ALA Responds to Incandescent Bulb Ban
March 12, 2012 - 9:30am

California’s Lloyd Levine (D-Van Nuys), Chairman of the state Assembly’s Utilities and Commerce Committee, introduced the “How Many Legislators Does It Take to Change a Light Bulb Act” to the Assembly last February, proposing a ban on the sale of most incandescent light bulbs in California by 2012. While the American Lighting Assn. strongly supports a more energy-efficient lighting industry, the organization is urging state officials to consider the implications of such a move, as defined by California Bill No. 722.

“We salute Assemblyman Levine for his efforts to bring attention to the issue of energy efficiency,” says ALA President and CEO Dick Upton. “At the same time, our industry is concerned with the proper application of lighting with energy efficiency.”

ALA has authored a member-supported response to Levine’s bill, addressing such concerns as:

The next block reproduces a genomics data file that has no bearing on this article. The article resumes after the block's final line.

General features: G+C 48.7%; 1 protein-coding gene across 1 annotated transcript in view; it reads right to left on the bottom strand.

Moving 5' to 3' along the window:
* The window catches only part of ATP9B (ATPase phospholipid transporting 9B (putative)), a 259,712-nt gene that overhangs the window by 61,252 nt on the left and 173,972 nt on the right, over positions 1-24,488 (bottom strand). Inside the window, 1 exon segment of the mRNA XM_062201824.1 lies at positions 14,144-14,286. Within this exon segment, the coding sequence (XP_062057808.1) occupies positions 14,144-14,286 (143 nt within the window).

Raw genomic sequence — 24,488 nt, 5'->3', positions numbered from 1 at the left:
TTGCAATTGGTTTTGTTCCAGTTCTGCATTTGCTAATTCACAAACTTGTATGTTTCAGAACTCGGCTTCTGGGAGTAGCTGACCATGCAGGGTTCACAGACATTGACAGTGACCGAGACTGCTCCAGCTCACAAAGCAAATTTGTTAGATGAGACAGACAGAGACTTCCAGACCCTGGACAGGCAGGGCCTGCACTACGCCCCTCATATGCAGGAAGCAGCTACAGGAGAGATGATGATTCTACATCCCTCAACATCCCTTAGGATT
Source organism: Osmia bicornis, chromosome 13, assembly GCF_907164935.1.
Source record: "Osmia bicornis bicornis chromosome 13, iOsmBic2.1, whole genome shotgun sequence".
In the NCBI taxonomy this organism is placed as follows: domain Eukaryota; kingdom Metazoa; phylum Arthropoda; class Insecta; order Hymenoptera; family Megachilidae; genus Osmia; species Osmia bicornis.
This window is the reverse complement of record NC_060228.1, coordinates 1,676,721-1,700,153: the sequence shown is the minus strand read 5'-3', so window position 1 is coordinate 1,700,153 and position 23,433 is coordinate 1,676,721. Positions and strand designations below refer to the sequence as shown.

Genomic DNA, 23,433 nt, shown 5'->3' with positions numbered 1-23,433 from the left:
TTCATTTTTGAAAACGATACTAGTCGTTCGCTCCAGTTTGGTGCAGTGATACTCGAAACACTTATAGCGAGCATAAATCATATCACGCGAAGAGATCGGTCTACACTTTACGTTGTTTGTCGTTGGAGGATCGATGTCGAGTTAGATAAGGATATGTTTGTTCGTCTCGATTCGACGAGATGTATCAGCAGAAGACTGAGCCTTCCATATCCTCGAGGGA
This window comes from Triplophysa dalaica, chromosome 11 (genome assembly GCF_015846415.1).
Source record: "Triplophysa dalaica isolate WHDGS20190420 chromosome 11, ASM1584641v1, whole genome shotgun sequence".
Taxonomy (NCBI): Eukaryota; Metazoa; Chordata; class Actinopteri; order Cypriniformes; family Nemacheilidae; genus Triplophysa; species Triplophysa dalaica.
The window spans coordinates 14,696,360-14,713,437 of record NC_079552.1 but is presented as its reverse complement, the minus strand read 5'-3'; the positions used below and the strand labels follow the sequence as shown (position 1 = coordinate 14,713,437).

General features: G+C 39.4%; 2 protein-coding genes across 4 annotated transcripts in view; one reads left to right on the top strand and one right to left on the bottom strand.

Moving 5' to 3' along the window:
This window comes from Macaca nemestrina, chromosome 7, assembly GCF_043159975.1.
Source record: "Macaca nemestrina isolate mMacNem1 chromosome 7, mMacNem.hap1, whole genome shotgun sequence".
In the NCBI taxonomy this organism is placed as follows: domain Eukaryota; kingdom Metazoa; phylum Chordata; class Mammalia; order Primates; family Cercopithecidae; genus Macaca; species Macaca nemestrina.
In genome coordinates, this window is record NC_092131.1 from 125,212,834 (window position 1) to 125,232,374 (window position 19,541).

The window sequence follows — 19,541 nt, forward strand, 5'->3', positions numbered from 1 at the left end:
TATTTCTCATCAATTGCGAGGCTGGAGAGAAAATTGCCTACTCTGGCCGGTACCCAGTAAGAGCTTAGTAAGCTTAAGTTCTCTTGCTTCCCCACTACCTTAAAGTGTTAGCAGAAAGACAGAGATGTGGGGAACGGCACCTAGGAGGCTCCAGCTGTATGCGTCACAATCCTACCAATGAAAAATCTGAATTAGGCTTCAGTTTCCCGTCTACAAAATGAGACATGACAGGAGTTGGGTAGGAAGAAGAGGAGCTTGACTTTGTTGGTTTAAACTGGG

• Consumers’ lack of enthusiasm about using CFLs
in fixtures that don’t properly accommodate them;
• Limitations presented by lack of full dimming capabilities;
• The existing bill’s inclusion of halogen and speciality light bulbs;
• Fairness to California retailers;
• Expanded facilities for safe CFL disposal;
• Increased information and education available
to consumers.

ALA also supports gaining a lumens per watt solution, as opposed to an outright ban of incandescent bulbs, and allowing efficiency to be gained over a period of seven to 10 years.

Once approved by the Board of Governors, ALA will take its presentation to the National Electrical Manufacturers Assn.(NEMA) in hopes of forming a broader industry mandate.

The full text of Bill No. 722 can be found on Levine’s state government Web site at

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